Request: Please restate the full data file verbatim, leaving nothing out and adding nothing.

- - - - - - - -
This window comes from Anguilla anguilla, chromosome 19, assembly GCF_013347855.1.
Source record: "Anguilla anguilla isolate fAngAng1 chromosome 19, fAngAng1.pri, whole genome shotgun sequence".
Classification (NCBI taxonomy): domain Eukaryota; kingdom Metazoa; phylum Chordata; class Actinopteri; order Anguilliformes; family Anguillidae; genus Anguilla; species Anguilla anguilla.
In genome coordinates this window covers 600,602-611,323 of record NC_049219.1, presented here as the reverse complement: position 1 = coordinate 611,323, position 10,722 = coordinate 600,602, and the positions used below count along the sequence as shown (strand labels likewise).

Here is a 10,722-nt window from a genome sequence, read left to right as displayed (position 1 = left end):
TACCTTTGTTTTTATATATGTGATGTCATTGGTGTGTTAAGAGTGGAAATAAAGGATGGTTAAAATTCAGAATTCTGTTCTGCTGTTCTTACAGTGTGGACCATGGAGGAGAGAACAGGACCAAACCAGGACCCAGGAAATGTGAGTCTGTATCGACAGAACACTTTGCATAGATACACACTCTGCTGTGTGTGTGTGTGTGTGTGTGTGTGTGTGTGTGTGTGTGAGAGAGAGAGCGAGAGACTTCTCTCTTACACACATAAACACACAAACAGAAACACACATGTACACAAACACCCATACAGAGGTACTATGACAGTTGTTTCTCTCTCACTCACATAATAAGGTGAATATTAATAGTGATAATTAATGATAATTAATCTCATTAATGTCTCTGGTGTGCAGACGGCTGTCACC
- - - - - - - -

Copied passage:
This window comes from Anguilla anguilla, chromosome 19, assembly GCF_013347855.1.
Source record: "Anguilla anguilla isolate fAngAng1 chromosome 19, fAngAng1.pri, whole genome shotgun sequence".
Classification (NCBI taxonomy): domain Eukaryota; kingdom Metazoa; phylum Chordata; class Actinopteri; order Anguilliformes; family Anguillidae; genus Anguilla; species Anguilla anguilla.
In genome coordinates this window covers 600,602-611,323 of record NC_049219.1, presented here as the reverse complement: position 1 = coordinate 611,323, position 10,722 = coordinate 600,602, and the positions used below count along the sequence as shown (strand labels likewise).

Here is a 10,722-nt window from a genome sequence, read left to right as displayed (position 1 = left end):
TACCTTTGTTTTTATATATGTGATGTCATTGGTGTGTTAAGAGTGGAAATAAAGGATGGTTAAAATTCAGAATTCTGTTCTGCTGTTCTTACAGTGTGGACCATGGAGGAGAGAACAGGACCAAACCAGGACCCAGGAAATGTGAGTCTGTATCGACAGAACACTTTGCATAGATACACACTCTGCTGTGTGTGTGTGTGTGTGTGTGTGTGTGTGTGTGTGTGTGAGAGAGAGAGCGAGAGACTTCTCTCTTACACACATAAACACACAAACAGAAACACACATGTACACAAACACCCATACAGAGGTACTATGACAGTTGTTTCTCTCTCACTCACATAATAAGGTGAATATTAATAGTGATAATTAATGATAATTAATCTCATTAATGTCTCTGGTGTGCAGACGGCTGTCACC